China and the United States must choose between cooperation and conflict. Chinese top diplomat Wang Yi told Antony Blinken on Monday. The U.S. foreign minister stressed that the U.S. does not want to disengage from China.
Blinken has been in Beijing since Sunday. It is the first visit by a U.S. foreign minister to China since 2018. A previously planned visit this year did not go ahead, mainly because of a Chinese spy balloon over the US.
On Sunday, Blinken met with Chinese foreign minister Qin Gang. The conversation lasted hours and was much longer than planned. Top diplomat Wang is chief of the foreign commission of the Chinese Communist Party. He is higher in the hierarchy than Qin.
Blinken made it “very clear” during the Beijing meetings that the U.S. does not want to disengage from China. He expressed a desire to stabilize the relationship between the two superpowers and prevent the competition from descending into conflict. According to Wang, the two countries “must stop the downward spiral of their relations. China and the U.S. must find a healthy and stable mode of operation again, to cooperate and get along.”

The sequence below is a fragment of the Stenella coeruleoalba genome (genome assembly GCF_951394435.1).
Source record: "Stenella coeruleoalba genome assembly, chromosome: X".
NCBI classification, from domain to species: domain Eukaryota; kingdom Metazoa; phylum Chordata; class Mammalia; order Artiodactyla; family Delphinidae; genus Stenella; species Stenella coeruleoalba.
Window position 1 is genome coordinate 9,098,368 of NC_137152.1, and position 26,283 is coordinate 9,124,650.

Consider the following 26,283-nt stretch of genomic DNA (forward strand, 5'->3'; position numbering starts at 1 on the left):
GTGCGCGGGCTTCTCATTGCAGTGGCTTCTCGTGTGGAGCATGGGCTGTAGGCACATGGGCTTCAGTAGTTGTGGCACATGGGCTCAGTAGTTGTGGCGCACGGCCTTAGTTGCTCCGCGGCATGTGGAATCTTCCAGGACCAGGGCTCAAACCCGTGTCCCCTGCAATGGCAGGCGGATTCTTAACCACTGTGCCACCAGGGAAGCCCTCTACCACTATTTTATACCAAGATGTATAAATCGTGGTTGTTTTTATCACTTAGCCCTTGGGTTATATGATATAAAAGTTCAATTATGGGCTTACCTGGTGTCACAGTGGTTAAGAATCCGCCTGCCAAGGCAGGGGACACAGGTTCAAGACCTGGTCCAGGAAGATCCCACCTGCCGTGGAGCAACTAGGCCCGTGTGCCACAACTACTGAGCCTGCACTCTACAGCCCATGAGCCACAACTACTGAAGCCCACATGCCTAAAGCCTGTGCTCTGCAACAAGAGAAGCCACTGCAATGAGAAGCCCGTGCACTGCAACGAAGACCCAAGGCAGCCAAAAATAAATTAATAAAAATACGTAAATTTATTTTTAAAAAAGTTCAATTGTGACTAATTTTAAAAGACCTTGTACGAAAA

Foreign Minister Qin told Blinken that in time he might also visit the US.
Later on Monday, Chinese President Xi Jinping received Blinken. Beforehand, Xi said he hoped the visit would make a positive contribution to mutual relations.
Blinken thanked China for the hospitality afterwards in a press conference. He said the countries want to strengthen ties. The foreign minister also made it clear that China must work for peace in Ukraine and that he is worried about provocative Chinese actions in the strait between the mainland and Taiwan. That island is effectively independent and receives U.S. support. But China considers Taiwan a rebel province. Beijing, according to Blinken, has reiterated that China does not supply arms to Russia.
The relationship between China and the U.S. has cooled considerably in recent years. Besides the issue over Taiwan, the countries have disagreed on many other issues. At the same time, their economies are closely intertwined, making them interdependent in many areas.
It is clear to Washington and Beijing that they will be each other’s main competitors this century. The focus of U.S. foreign policy is shifting from Europe to Asia, although Russia’s invasion of Ukraine is causing delays. But there, too, China is coming around the corner: as an ally of Russia and as a player seeking to assert itself on the world stage.
About the author: Jeff Roper
Jeff Roper has been teaching journalism for more than five years. A theorist who nevertheless took up some practice. He is fond of the history of journalism and journalism.